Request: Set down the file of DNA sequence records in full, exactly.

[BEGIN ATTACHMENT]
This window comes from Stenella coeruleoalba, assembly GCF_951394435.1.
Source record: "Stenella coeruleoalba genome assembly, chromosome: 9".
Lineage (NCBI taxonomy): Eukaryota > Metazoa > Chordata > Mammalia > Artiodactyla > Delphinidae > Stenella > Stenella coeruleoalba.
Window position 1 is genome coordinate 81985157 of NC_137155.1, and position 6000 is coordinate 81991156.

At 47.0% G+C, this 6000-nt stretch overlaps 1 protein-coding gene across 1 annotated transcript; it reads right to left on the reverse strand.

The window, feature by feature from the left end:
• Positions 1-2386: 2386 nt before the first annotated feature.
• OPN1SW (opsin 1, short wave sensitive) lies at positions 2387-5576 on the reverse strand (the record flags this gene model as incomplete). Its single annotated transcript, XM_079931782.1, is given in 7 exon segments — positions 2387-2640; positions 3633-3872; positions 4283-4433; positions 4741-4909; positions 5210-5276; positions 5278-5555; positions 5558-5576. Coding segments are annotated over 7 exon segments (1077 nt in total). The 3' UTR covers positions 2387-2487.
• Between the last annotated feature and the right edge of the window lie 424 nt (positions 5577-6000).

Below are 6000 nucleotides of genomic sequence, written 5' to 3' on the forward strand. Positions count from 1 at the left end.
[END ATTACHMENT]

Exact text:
This window comes from Stenella coeruleoalba, assembly GCF_951394435.1.
Source record: "Stenella coeruleoalba genome assembly, chromosome: 9".
Lineage (NCBI taxonomy): Eukaryota > Metazoa > Chordata > Mammalia > Artiodactyla > Delphinidae > Stenella > Stenella coeruleoalba.
Window position 1 is genome coordinate 81985157 of NC_137155.1, and position 6000 is coordinate 81991156.

At 47.0% G+C, this 6000-nt stretch overlaps 1 protein-coding gene across 1 annotated transcript; it reads right to left on the reverse strand.

The window, feature by feature from the left end:
• Positions 1-2386: 2386 nt before the first annotated feature.
• OPN1SW (opsin 1, short wave sensitive) lies at positions 2387-5576 on the reverse strand (the record flags this gene model as incomplete). Its single annotated transcript, XM_079931782.1, is given in 7 exon segments — positions 2387-2640; positions 3633-3872; positions 4283-4433; positions 4741-4909; positions 5210-5276; positions 5278-5555; positions 5558-5576. Coding segments are annotated over 7 exon segments (1077 nt in total). The 3' UTR covers positions 2387-2487.
• Between the last annotated feature and the right edge of the window lie 424 nt (positions 5577-6000).

Below are 6000 nucleotides of genomic sequence, written 5' to 3' on the forward strand. Positions count from 1 at the left end.